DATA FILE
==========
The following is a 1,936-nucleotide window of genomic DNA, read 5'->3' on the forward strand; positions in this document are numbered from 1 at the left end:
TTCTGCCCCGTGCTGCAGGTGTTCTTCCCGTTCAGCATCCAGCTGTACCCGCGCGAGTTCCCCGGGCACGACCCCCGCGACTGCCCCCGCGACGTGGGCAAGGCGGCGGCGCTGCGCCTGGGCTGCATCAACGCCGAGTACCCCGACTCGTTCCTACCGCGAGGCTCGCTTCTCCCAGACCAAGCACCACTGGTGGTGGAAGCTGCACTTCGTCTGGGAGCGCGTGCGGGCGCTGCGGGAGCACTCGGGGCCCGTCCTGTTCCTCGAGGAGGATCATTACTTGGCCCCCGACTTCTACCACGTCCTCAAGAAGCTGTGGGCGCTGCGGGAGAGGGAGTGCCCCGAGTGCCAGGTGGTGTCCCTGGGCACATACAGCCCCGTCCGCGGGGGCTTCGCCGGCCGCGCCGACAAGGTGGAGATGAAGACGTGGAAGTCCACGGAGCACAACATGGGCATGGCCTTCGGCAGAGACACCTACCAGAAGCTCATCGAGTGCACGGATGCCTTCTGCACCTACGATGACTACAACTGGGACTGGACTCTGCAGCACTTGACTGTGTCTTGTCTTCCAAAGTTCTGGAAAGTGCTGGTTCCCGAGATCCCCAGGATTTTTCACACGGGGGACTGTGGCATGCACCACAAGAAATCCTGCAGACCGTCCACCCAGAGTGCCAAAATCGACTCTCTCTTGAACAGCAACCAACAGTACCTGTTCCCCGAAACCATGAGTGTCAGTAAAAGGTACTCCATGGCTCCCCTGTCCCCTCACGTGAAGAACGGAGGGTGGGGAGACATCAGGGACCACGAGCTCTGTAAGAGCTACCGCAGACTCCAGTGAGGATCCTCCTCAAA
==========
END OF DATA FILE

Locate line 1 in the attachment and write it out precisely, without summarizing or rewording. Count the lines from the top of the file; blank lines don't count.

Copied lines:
The following is a 1,936-nucleotide window of genomic DNA, read 5'->3' on the forward strand; positions in this document are numbered from 1 at the left end: